Everyone knows it’s good to stay active — but not everyone knows the best reason why. In today’s age of diet culture and constant monitoring of bodies, it’s easy to get caught up in seeing fitness only as a means to an end. For many people, that end involves a certain body shape or fitness levels, a goal that can be as impossible as it is harmful.
Research actually suggests another important reason for physical activity often overlooked, one that won’t require you to start researching the latest fad diet: a genuine and scientifically backed improvement to your mental health and wellbeing.
According to the country’s National Institute on Aging, exercise is essential to set you up for better mental health. Listed benefits aside from physical ones include better sleep, reduced levels of stress and anxiety, bettering cognitive function and focus and reducing depressive feelings.
Campus, too, has done extensive research on the connection between mental and physical health, and has numerous resources for students hoping to get more active.
UC Berkeley’s Exercise is Medicine-On Campus program, or EIM-OC, is an effort between campus’s Rec Sports, School of Public Health, physical education department and University Health Care, or UHS.
Nationwide, the EIM-OC program, created by the American College of Sports Medicine and the American Medical Association, aims to connect health care and physical activity together for people of all different types of abilities, according to its website.
The site also provides a long list of benefits that apply to adults of all ages who are more physically active.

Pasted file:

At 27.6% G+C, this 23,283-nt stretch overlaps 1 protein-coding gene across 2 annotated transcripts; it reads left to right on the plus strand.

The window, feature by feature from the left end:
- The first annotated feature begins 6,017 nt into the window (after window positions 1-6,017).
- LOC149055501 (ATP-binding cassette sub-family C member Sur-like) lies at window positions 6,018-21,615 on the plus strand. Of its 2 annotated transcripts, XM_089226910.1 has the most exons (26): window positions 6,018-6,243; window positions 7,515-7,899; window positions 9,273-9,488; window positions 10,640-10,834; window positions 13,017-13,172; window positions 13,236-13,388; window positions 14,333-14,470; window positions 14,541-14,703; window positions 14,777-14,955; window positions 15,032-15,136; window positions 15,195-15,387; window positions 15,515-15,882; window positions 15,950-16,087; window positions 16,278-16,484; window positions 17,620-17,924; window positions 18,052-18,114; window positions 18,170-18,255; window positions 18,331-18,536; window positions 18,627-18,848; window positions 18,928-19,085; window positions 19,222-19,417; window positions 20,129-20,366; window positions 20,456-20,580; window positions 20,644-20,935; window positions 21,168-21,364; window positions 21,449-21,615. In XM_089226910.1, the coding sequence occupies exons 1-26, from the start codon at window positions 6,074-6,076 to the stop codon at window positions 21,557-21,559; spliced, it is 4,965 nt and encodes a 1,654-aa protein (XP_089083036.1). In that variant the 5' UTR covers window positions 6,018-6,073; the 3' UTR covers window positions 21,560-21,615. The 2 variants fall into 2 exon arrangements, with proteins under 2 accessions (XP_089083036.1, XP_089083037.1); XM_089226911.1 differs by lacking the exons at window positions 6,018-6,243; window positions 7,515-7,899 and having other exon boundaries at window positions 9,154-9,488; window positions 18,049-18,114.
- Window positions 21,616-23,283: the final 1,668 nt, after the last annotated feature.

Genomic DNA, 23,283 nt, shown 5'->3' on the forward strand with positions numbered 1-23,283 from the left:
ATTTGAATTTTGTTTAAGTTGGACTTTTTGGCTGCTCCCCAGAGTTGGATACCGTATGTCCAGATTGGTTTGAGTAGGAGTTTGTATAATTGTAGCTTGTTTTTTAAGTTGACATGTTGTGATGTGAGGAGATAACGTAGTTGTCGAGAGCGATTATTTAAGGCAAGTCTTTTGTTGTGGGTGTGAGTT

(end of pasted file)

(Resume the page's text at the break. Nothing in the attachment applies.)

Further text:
People who are more active report increased quality of life — reduced symptoms of anxiety and incidences of depressive states for both people who are healthy or have diagnosed mental illnesses. Research also shows physically active people have reduced risk of diseases such as dementia.
This research is backed up by other sources, too. The Anxiety and Depression Association of America, or ADAA, suggests that even only five minutes of aerobic exercise can begin to improve anxiety symptoms.
The same article from the ADAA suggests that people who regularly engage in vigorous exercise are 25% less likely to develop a depression or anxiety disorder in the following five years. The effects of physical activity may be especially helpful when paired with therapy or other treatment for those who have existing mental illnesses.
In the campus explanation for the program, the EIM-OC website explains the program is meant to support student “engagement” to improve “mental health, physical health, and wellbeing.” Additionally, “there is clear evidence that engaging in regular physical activity benefits mood, aids sleep, reduces academic stress, helps treat chronic disease, bolsters immune response to illnesses, and reduces the symptoms and severity of depression and anxiety,” reads the EIM-OC site.
To help students get more involved in their personal fitness journey, the program allows students to access orientations that introduce them to physical activity resources on campus, health and self-coaching training and fitness consultations.
With so many mental benefits to exercise, it’s upsetting that the focused-on aspects usually include physical changes to one’s body — what really matters far more is how you feel, whether your improvement is physical or mental. With so many proven health benefits, it’s important for everyone to explore what works for them, what brings them the greatest benefit. Who knows? You might just find that your morning run has more benefits than meets the eye.